Help me on this EQ(?) tone quest guys..

Discussion in 'Effects, Pedals, Strings & Things' started by DanHorse, Mar 24, 2015.

  1. DanHorse

    DanHorse Member

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    Right, I have always loved a particular tone on the neck pickup, i can only define as squealy, harmonic, loads of presence in the pick attack range,upper minds (im no expert though), yet still retains the bell like tone above the 12th fret.

    Listen to this track, what i am talking about is around 3:53 mins, and here that note right on 3:59? Exactly what i want but can never get with my gear.


    So, im guessing EQ is the issue here? What really gets that mids character, boosting certain frequencies in the upper mids? And is it possible to get ballparked by using an EQ pedal (parametric im guessing?).

    Any help much appreciated ;)
     
  2. Chris McKinley

    Chris McKinley Member

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    Compression is a big part there, both amp tubes and studio comp. Miking technique, types of pickups, etc. It's not all that hard to get that sound ballpark, but getting the nuances can be a matter of a surprising number of factors.

    What pickups are you using? What amp? Settings? Any pedals? If so, what kind/settings, etc.?
     
  3. DanHorse

    DanHorse Member

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    Thanks for your reply Chris.

    I probably have all the wrong gear! Orange TT, various guitars, tele, PRS clone, Fender Pawn Shop 72 and Ibanez SA. Pedals, Dyna Comp, BYOC Shredder, TS808, BD-2, only thing that gets anywhere near that tone is using a wah left toe down and the top end dialled out on the shredder.

    Ive heard people get this tone with simple rigs, lavish rigs, so was assuming EQ, pickups to amp mostly? But yeah many things make up the nuance. This guy is using an Axe FX with a strat. Another chap gets similar using AxeFx 5150 with a Musicman JP with liquifire pickup.
     
  4. DaveKS

    DaveKS Member

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    You need a parametric, you can sweep that freq knob to find that tone that's being done by wah, but then you have actual knobs so you can set height of peak as well as width (Q) of the bump. Basically you find that res freq and highlight it as you see fit.

    VFE Rocket EQ is what I use, but given your example getting up into the more metal ranges a Empress ParaEQ whith it 3 bands of parametric will be your best choice.

    Set a big wide low mids/bass boost, then a narrower upper mids highlight and probably a wide, slight high end cut. Empress is superb for doing this if you have a loop or putting it after all your drives as master EQ section.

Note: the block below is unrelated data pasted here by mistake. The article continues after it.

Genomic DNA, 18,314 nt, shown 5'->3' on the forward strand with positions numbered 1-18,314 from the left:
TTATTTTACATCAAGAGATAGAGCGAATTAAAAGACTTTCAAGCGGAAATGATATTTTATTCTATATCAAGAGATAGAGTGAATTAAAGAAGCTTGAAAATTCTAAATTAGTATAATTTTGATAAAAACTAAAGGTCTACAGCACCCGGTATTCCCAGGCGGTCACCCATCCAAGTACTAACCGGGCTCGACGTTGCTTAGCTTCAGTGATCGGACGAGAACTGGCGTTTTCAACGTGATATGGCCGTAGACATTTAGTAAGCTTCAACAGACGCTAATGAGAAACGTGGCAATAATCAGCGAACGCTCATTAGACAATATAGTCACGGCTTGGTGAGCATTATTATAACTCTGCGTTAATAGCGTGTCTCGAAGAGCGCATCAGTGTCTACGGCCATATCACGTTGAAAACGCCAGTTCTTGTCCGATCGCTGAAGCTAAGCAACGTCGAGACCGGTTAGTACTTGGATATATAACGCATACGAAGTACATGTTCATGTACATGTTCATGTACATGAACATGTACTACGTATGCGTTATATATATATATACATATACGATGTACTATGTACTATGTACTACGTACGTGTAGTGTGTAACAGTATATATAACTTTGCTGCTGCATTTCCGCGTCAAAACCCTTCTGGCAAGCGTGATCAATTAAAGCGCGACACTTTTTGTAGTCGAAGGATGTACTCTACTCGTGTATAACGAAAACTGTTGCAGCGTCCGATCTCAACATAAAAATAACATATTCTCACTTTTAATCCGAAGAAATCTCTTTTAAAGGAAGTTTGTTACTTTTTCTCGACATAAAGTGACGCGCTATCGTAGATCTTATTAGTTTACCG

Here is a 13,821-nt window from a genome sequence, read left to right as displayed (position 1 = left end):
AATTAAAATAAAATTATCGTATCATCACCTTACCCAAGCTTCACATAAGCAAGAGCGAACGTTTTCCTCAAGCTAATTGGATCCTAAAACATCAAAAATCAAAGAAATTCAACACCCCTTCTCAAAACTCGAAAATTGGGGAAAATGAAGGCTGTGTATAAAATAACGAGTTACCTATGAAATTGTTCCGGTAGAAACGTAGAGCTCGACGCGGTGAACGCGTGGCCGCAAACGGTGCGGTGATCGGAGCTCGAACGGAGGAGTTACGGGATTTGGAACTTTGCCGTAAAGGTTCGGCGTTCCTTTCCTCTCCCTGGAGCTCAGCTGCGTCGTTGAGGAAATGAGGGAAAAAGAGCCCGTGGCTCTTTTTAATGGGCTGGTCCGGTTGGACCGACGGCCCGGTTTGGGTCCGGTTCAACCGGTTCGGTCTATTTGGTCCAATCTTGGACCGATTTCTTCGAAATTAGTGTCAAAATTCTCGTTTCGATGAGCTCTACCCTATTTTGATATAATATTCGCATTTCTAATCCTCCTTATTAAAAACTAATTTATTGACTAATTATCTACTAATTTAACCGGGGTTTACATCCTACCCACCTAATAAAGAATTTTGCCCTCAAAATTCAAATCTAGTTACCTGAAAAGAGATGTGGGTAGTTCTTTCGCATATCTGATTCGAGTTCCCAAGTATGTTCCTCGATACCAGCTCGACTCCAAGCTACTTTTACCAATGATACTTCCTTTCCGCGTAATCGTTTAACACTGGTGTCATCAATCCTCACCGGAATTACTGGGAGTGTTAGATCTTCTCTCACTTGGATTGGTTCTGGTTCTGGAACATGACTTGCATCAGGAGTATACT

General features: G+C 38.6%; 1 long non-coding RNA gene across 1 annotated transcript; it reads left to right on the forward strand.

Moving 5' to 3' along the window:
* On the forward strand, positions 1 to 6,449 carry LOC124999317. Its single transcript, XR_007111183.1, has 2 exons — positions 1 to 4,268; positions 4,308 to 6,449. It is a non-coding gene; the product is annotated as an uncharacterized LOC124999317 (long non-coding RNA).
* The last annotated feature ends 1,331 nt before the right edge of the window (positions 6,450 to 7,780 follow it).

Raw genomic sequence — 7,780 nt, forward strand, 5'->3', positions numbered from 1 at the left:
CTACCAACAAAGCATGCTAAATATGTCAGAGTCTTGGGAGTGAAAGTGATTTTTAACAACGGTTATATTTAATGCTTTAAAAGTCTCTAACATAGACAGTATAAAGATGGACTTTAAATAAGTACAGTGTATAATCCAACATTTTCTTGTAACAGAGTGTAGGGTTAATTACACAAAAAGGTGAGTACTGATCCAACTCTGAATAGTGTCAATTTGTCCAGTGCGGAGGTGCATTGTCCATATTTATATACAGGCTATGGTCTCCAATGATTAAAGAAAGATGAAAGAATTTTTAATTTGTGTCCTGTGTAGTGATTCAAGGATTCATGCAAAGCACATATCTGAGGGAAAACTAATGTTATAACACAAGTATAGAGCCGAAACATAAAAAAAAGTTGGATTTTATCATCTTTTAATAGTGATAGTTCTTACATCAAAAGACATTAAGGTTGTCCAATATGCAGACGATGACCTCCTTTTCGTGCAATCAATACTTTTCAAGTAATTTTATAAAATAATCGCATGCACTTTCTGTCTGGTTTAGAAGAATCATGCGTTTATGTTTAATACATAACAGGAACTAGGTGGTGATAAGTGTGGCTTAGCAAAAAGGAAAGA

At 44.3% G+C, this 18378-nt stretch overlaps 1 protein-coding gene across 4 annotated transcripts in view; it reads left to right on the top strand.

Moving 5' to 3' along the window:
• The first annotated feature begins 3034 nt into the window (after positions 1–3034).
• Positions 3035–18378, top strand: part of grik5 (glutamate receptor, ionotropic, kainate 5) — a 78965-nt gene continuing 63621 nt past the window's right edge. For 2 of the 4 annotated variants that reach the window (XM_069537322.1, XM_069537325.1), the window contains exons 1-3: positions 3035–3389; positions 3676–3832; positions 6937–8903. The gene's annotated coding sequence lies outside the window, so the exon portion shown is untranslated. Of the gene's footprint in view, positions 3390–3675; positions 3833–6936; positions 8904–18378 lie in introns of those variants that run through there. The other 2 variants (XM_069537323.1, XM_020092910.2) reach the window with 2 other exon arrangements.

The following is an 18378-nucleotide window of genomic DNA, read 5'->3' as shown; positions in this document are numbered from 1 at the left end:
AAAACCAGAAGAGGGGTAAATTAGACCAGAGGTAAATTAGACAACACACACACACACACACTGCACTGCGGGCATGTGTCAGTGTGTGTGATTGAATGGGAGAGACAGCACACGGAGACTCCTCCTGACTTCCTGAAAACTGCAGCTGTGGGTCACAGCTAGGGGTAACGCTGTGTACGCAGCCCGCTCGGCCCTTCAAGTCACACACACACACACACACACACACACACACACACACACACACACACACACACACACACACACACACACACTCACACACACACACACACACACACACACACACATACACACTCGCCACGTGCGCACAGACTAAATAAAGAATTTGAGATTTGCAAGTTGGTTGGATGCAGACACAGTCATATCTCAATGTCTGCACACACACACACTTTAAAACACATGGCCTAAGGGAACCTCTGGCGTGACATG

5. DanHorse

    DanHorse Member

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    Dave, thanks - that makes a lot of sense, I will see if i can go demo one of the Empress EQs:D
     
  6. Phletch

    Phletch Member

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    The Empress ParaQ is a great EQ. If you don't need all the extra functionality of the Empress, though, check out the Fromel Shape for considerably less $$. It's the perfect choice if you're primarily only going for parametric mids control (but it does a lot more). I use mine mostly for mid boost. One of the best features of the Fromel is its low noise floor; the thing is very quiet.
     
  7. Chris McKinley

    Chris McKinley Member

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    At its essence, it's not hard to get that kind of tone. It's a neck pickup with good harmonic response into a high gain distortion circuit. After that, it depends on the exact combination of gear you've got going at the time. Tube amp dirt? Pedal dirt? Some combo? You can get that tone with nary an EQ anywhere in the chain. Then again, just the right frequency tweaking might be what you need to bring out throaty flute-like timbre of a neck humbucker without also running into the typical bugaboos of drowning in mud or turning up the treble only to find a myriad of pick and string noise instead.

    On one hand, you can plug a Les Paul into a 50 watt Marshall and get that sound. On the other, to get it exactly like you want, it might take Eric Johnson levels of gear and tweaking.
     
  8. stratoskier

    stratoskier Member

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    In addition to whatever may be going on with the EQ or other gear, I'm hearing it as if he's simply playing that note further toward the neck -- that is, moving away from the bridge area. It's surprising how much tonal variation can be achieved that way.
     

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